Fabric dyeing adventures with Mary Lamb Nehring

My friend & fellow textile artist Mary Lamb Nehring hosted me in July for a quick and dirty art cloth workshop. I’d always been curious about surface design techniques that involve dyes, but didn’t want to make the investment in the studio and supply needs necessary. It was great going to Mary’s studio and playing around with her techniques. If you want to know more about Mary’s art cloth & quilts plus art to wear, visit her web site @ www.marylambnehring.com

Here’s the process and product from a morning at Mary’s house . . .

Before all else, safety first!

Mary has this amazing contraption she made out of a clear storage container that she cut two armholes into – this way she can mix the Vat Discharge dyes we will eventually use to do the second layer of dyeing. This is a paste-like mixture which needs to be prepped ahead of time and can be used like printing ink with a brayer (more on that later).

The dyeing process is two part: first, using MX dyes (which can be painted on like silk paints) . . .

Nuke it!

Samples drying . . .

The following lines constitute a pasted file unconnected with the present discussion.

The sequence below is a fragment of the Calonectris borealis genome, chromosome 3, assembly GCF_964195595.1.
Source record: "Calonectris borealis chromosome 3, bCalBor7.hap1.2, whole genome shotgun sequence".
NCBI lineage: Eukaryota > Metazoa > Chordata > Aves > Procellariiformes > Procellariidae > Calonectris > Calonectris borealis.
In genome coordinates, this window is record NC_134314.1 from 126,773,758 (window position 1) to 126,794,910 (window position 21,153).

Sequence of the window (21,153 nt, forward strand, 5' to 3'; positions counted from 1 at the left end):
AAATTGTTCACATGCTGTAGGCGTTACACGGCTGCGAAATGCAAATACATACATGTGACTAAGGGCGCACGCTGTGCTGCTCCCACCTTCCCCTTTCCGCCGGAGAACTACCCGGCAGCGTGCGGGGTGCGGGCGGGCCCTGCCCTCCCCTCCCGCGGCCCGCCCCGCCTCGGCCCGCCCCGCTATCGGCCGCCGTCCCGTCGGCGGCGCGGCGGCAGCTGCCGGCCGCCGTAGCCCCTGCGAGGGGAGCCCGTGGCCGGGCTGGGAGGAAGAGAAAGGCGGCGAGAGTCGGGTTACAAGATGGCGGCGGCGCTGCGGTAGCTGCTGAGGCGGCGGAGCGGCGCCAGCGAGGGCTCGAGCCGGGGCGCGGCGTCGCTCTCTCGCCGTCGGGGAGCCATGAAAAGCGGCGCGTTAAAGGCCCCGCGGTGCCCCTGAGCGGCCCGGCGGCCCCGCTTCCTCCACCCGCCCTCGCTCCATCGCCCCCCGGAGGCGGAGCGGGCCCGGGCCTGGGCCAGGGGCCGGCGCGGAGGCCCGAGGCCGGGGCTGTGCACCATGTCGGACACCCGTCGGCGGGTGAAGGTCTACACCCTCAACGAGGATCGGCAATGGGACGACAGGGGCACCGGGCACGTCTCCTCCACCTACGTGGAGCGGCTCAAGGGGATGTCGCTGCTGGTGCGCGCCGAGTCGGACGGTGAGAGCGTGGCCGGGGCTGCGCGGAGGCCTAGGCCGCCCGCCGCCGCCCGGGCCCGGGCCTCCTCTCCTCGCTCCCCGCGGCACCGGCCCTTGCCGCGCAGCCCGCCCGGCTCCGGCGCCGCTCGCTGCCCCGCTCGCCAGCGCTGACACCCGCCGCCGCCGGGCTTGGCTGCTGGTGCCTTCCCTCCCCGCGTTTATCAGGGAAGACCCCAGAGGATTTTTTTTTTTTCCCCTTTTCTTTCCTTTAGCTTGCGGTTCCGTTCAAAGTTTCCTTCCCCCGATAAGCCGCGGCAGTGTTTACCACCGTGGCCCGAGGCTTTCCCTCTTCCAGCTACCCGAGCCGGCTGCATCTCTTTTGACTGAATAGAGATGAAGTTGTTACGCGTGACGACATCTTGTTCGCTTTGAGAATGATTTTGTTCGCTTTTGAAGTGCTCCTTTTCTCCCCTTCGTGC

After the mx dyed fabrics are dry, the next step is using the Vat Discharge Dyes (in paste form) that Mary mixed up earlier. I really liked this part of the process because it felt like I was right back in the printmaking studio @ CCAD! Here’s the set up with the silk, dyes, brayers and stencils. You can use things like bubblewrap, plastic doilies, corrugated cardboard and so on. The vat discharge dyes both burn out the color of the fabric you are printing on as well as print color onto the fabric, so it’s this interesting mix of burning out and adding in color.

After you’ve applied the dyes, you have to accordion pleat~wrap the piece of fabric prior to the final step of being heat set in the pressure cooker. Pressure cookers scare me, and the drama of the moment was heighten by the toxic steam escaping (hence the lovely respiration masks Mary and me sported!).

Examples of the finished product:

I love the fabric I made, and plan on using it in future embellished pieces. Most likely, however, I will not be going to the expense and labor of turning the garage into a dyeing studio as Mary has admirably done. If you haven’t tried this before, it is pretty amazing!

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